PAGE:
One of the many signs that autumn is upon us is the annual migration of the Monarch butterfly.
This is the time of year when Monarch Butterflies make their improbable journey from as far north as Canada to the mountains of Mexico. In abundant years, it can look like an orange and black conga line in the sky, as the insects flutter by overhead.
This week a plaque will be unveiled making Lavery Hall Virginia Tech’s sixth LEED certified green building. The state of art dining facility inside, Turner Place has been lauded for it’s food, but now the new building is also being honored for its commitment to the environment.
Audio FileRobbie Harris reports from Blacksburg.Edit | Remove
A fall tradition is to catch the monarch migration in late September and Early October. This year, however, there may not be much to see.
It takes four generations and up to 3,000 miles for the monarch migration to make its roundtrip each year. Virginia is one of the many and varied locations in which one generation of the monarch will breed.
Virginia was once a big producer of bay scallops, but around 1930 a disease hit the sea grass beds that were home to those shellfish, and in 1933, two big storms wiped them out. Today, scientists report early success in bringing the grass beds back – and with them, the scallops.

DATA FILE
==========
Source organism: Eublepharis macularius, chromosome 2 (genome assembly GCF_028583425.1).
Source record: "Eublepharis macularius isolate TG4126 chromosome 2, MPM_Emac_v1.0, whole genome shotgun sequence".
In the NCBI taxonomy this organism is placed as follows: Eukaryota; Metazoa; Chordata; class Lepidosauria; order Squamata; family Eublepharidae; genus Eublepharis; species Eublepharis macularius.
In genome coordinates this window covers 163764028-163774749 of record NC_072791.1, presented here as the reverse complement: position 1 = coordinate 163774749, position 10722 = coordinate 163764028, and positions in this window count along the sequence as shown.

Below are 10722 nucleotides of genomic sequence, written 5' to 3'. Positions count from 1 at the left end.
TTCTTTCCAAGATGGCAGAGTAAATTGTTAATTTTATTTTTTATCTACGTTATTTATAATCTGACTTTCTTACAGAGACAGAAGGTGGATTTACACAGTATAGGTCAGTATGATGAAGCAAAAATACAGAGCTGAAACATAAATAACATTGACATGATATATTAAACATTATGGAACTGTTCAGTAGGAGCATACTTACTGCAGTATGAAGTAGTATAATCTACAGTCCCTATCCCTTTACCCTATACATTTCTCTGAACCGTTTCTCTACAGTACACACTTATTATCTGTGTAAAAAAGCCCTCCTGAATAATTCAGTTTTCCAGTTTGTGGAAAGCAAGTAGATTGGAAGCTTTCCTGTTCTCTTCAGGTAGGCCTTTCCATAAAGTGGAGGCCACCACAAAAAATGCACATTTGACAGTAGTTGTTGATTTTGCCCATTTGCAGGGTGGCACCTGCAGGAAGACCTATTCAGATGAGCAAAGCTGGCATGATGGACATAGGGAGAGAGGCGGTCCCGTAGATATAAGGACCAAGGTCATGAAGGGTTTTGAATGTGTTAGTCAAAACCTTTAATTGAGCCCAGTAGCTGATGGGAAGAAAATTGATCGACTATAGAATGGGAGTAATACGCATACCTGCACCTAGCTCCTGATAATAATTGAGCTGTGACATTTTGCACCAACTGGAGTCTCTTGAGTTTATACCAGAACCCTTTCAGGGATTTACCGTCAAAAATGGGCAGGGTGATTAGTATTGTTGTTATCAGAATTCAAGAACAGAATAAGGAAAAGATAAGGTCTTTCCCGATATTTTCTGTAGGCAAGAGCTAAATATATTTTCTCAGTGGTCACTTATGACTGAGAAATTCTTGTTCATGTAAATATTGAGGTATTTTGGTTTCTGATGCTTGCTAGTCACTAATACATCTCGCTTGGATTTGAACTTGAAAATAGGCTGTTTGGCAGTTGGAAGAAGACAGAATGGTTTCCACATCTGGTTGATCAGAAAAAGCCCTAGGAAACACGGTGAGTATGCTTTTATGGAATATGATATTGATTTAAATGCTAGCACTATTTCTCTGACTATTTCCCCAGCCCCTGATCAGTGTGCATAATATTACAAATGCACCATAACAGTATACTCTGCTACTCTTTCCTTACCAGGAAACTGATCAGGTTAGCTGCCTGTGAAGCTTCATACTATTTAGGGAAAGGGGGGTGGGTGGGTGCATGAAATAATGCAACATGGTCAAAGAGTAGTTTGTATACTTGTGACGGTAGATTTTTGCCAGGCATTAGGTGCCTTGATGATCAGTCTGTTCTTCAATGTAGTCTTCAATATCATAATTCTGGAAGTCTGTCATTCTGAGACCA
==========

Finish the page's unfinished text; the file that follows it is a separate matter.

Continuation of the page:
Thirty-eight-year-old Bo Lusk grew up on the Eastern Shore, hearing stories about scallops.
A plan for a new indoor football practice space at Virginia Tech will be recommended to the Board of Visitors at its meeting on Monday. The controversial building proposal has environmentalists concerned that the adjacent old growth forest could be at risk.
Under the plan that will be recommended by the University, a new football practice building will be go in where an outdoor practice field now sits -- between Lane Stadium and an old growth stand of trees known as Stadium Woods. The much loved, eleven acre forest was once on the list of potential sites for the new facility.